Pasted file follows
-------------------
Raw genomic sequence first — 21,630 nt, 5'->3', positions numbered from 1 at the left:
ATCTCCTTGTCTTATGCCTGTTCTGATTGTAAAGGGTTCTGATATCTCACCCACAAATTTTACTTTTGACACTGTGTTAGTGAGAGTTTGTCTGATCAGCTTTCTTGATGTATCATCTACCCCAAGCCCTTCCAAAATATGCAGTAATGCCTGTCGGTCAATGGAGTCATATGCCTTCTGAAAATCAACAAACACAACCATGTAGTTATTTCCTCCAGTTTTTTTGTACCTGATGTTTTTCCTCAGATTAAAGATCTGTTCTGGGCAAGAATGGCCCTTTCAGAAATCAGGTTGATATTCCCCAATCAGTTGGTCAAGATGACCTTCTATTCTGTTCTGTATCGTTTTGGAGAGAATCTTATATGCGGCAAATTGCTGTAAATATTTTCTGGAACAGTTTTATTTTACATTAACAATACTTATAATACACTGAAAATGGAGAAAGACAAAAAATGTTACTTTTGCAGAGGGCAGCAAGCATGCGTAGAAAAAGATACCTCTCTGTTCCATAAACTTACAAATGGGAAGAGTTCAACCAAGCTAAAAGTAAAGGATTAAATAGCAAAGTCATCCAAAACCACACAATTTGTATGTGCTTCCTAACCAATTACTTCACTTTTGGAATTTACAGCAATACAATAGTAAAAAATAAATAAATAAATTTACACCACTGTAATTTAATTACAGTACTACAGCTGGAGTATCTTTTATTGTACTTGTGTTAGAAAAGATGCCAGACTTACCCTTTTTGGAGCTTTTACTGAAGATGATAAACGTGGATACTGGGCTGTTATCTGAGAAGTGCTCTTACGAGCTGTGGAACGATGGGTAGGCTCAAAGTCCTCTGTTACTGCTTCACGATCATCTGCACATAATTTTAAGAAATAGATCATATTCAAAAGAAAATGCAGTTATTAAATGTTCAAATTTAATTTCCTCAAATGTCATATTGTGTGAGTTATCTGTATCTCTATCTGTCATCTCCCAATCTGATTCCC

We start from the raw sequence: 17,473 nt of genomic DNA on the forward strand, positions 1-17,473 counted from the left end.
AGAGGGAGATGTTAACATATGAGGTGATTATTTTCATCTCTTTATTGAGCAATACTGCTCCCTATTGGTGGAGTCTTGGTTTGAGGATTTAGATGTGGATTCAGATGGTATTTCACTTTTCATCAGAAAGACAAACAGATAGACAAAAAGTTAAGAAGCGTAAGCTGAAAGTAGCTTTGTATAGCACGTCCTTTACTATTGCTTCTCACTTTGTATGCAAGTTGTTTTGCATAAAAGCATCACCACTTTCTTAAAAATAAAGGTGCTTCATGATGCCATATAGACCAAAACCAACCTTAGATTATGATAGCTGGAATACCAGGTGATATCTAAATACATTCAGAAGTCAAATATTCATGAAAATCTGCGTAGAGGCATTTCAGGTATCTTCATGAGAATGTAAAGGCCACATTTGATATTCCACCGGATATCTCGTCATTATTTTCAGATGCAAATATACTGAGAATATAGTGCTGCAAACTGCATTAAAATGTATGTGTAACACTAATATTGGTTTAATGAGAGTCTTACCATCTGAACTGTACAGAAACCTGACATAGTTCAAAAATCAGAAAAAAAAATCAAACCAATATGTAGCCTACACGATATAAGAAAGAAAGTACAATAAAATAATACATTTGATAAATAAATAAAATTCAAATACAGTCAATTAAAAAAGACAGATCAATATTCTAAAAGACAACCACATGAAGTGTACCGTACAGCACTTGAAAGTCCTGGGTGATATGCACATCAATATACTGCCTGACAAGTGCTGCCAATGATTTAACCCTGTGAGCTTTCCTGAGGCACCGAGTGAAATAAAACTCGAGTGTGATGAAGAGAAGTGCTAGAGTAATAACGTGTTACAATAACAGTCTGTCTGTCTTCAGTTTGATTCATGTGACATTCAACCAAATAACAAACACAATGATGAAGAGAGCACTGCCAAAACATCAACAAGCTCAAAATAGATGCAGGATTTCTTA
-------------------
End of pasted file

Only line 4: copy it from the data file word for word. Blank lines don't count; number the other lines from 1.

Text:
AGAGGGAGATGTTAACATATGAGGTGATTATTTTCATCTCTTTATTGAGCAATACTGCTCCCTATTGGTGGAGTCTTGGTTTGAGGATTTAGATGTGGATTCAGATGGTATTTCACTTTTCATCAGAAAGACAAACAGATAGACAAAAAGTTAAGAAGCGTAAGCTGAAAGTAGCTTTGTATAGCACGTCCTTTACTATTGCTTCTCACTTTGTATGCAAGTTGTTTTGCATAAAAGCATCACCACTTTCTTAAAAATAAAGGTGCTTCATGATGCCATATAGACCAAAACCAACCTTAGATTATGATAGCTGGAATACCAGGTGATATCTAAATACATTCAGAAGTCAAATATTCATGAAAATCTGCGTAGAGGCATTTCAGGTATCTTCATGAGAATGTAAAGGCCACATTTGATATTCCACCGGATATCTCGTCATTATTTTCAGATGCAAATATACTGAGAATATAGTGCTGCAAACTGCATTAAAATGTATGTGTAACACTAATATTGGTTTAATGAGAGTCTTACCATCTGAACTGTACAGAAACCTGACATAGTTCAAAAATCAGAAAAAAAAATCAAACCAATATGTAGCCTACACGATATAAGAAAGAAAGTACAATAAAATAATACATTTGATAAATAAATAAAATTCAAATACAGTCAATTAAAAAAGACAGATCAATATTCTAAAAGACAACCACATGAAGTGTACCGTACAGCACTTGAAAGTCCTGGGTGATATGCACATCAATATACTGCCTGACAAGTGCTGCCAATGATTTAACCCTGTGAGCTTTCCTGAGGCACCGAGTGAAATAAAACTCGAGTGTGATGAAGAGAAGTGCTAGAGTAATAACGTGTTACAATAACAGTCTGTCTGTCTTCAGTTTGATTCATGTGACATTCAACCAAATAACAAACACAATGATGAAGAGAGCACTGCCAAAACATCAACAAGCTCAAAATAGATGCAGGATTTCTTA